Defense Security Service review processes.
Multi-Agency Enforcement Actions Produce Massive Penalties
As is increasingly common in sanctions and export control enforcement actions, ZTE’s conduct was investigated over a multiyear period by a slew of federal government agencies acting in close coordination. In its press release, the DOJ noted that the ZTE resolution “is an excellent example of cooperation among multiple U.S. agencies to uncover illegal technology transfers and make those responsible pay for their actions.” The DOJ’s release cited cooperation by four different federal agencies (DOJ, BIS,
FBI and the
U.S. Department of Homeland Security). OFAC and the House Select Committee on Intelligence appear to have conducted their own investigations as well. These multi-agency enforcement actions tend to result in large settlements and present a host of logistical challenges to companies under investigation.
BIS Has Become Increasingly Aggressive in Bringing Enforcement Actions
The ZTE resolution is the latest in a string of high-profile enforcement actions in which BIS has played a more active role. Historically, BIS did not bring major enforcement actions or collect significant penalties from individuals or entities that violated export control laws. As recently as 2009, BIS investigations of export control violations netted only $455,409 in criminal fines, approximately $1.5 million in forfeitures, and just over $14.5 million in civil penalties. [FN/3]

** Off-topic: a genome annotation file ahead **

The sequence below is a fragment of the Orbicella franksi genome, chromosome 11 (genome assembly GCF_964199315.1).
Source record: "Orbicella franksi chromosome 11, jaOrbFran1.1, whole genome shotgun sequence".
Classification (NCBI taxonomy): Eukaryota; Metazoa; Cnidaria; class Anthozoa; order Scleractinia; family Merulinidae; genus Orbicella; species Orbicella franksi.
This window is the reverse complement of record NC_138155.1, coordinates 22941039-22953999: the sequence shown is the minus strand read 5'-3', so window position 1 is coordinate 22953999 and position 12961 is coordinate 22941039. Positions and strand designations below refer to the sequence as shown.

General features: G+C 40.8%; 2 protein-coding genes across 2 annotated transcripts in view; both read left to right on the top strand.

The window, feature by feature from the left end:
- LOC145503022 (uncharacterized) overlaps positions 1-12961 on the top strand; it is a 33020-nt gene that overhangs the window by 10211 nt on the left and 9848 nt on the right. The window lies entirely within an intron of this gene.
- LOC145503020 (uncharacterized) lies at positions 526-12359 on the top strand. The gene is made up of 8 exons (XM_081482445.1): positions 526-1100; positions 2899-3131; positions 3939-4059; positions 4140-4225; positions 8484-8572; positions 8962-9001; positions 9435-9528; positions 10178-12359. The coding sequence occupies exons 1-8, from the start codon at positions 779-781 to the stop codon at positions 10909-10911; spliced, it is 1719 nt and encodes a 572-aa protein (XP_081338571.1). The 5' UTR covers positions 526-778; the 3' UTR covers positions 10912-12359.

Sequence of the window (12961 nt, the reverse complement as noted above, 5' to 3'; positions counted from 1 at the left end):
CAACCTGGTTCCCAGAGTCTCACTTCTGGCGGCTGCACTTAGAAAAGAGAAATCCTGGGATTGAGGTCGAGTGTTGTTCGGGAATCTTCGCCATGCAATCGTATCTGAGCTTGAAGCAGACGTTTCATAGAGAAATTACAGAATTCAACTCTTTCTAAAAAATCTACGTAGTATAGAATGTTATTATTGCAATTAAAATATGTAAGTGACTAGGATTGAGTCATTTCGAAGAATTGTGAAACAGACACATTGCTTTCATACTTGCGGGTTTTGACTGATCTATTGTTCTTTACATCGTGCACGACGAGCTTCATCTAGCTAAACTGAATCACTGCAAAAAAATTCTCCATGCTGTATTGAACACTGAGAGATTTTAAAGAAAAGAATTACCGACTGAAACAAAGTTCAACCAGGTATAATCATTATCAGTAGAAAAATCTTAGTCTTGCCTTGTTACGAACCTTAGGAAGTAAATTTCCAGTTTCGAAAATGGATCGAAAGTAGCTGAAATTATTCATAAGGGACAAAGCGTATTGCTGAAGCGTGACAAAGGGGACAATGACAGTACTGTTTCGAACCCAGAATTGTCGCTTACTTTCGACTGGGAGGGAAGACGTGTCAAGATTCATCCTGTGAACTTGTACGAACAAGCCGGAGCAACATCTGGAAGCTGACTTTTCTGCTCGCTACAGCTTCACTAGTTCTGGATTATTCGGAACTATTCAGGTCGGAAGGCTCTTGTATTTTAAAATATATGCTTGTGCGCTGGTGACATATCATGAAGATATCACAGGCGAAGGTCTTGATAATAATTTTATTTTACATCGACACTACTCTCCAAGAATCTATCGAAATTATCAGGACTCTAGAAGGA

Over the last several years, BIS has become increasingly aggressive in pursuing export control violators and imposing significant penalties. For example, following a lengthy BIS investigation,
Weatherford International agreed in 2013 to pay an administrative civil penalty of $50 million to resolve allegations that it had violated the EAR by exporting controlled U.S.- origin items to Cuba, Iran and Syria. At the time, Weatherford’s settlement was the largest penalty that BIS had ever levied. ZTE’s agreement to pay $661 million to BIS (with $300 million suspended) dwarfs the Weatherford settlement and sets a new high-water mark for EAR enforcement. The ZTE resolution also is unique in that a majority of the combined total penalty is earmarked for BIS, as opposed to another investigating agency.
Recent news reports suggest that BIS also is investigating potential export control violations involving other multinational companies. Notably, BIS’s settlement with ZTE was finalized five days after the agency’s participation in a high-profile raid of
Caterpillar Inc.‘s corporate offices in connection with an investigation into, inter alia, the company’s export filings involving shipments to its Swiss affiliate.
ZTE Will Incur Costs in Addition to its Settlement Payment